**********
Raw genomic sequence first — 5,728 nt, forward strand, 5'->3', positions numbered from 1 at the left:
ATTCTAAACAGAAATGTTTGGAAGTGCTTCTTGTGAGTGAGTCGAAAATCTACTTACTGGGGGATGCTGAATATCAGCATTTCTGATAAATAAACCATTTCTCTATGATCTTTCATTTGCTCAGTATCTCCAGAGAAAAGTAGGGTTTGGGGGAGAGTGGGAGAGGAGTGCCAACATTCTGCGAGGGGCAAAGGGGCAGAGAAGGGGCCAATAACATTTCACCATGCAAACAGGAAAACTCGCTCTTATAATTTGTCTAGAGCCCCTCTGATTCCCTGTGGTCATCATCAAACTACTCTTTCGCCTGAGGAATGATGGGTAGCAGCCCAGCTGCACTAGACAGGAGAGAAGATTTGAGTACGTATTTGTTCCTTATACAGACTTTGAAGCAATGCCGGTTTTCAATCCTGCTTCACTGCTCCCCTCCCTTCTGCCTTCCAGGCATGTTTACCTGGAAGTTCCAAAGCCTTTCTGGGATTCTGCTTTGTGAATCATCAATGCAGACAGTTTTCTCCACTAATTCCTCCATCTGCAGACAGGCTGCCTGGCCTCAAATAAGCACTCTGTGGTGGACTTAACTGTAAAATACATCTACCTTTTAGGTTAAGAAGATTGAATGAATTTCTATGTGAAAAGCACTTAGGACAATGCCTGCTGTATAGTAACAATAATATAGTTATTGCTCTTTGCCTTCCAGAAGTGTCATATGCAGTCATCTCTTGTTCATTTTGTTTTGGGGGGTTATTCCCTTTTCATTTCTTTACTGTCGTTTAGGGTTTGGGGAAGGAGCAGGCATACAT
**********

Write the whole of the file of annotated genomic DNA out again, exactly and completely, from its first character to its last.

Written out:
Raw genomic sequence first — 5,728 nt, forward strand, 5'->3', positions numbered from 1 at the left:
ATTCTAAACAGAAATGTTTGGAAGTGCTTCTTGTGAGTGAGTCGAAAATCTACTTACTGGGGGATGCTGAATATCAGCATTTCTGATAAATAAACCATTTCTCTATGATCTTTCATTTGCTCAGTATCTCCAGAGAAAAGTAGGGTTTGGGGGAGAGTGGGAGAGGAGTGCCAACATTCTGCGAGGGGCAAAGGGGCAGAGAAGGGGCCAATAACATTTCACCATGCAAACAGGAAAACTCGCTCTTATAATTTGTCTAGAGCCCCTCTGATTCCCTGTGGTCATCATCAAACTACTCTTTCGCCTGAGGAATGATGGGTAGCAGCCCAGCTGCACTAGACAGGAGAGAAGATTTGAGTACGTATTTGTTCCTTATACAGACTTTGAAGCAATGCCGGTTTTCAATCCTGCTTCACTGCTCCCCTCCCTTCTGCCTTCCAGGCATGTTTACCTGGAAGTTCCAAAGCCTTTCTGGGATTCTGCTTTGTGAATCATCAATGCAGACAGTTTTCTCCACTAATTCCTCCATCTGCAGACAGGCTGCCTGGCCTCAAATAAGCACTCTGTGGTGGACTTAACTGTAAAATACATCTACCTTTTAGGTTAAGAAGATTGAATGAATTTCTATGTGAAAAGCACTTAGGACAATGCCTGCTGTATAGTAACAATAATATAGTTATTGCTCTTTGCCTTCCAGAAGTGTCATATGCAGTCATCTCTTGTTCATTTTGTTTTGGGGGGTTATTCCCTTTTCATTTCTTTACTGTCGTTTAGGGTTTGGGGAAGGAGCAGGCATACAT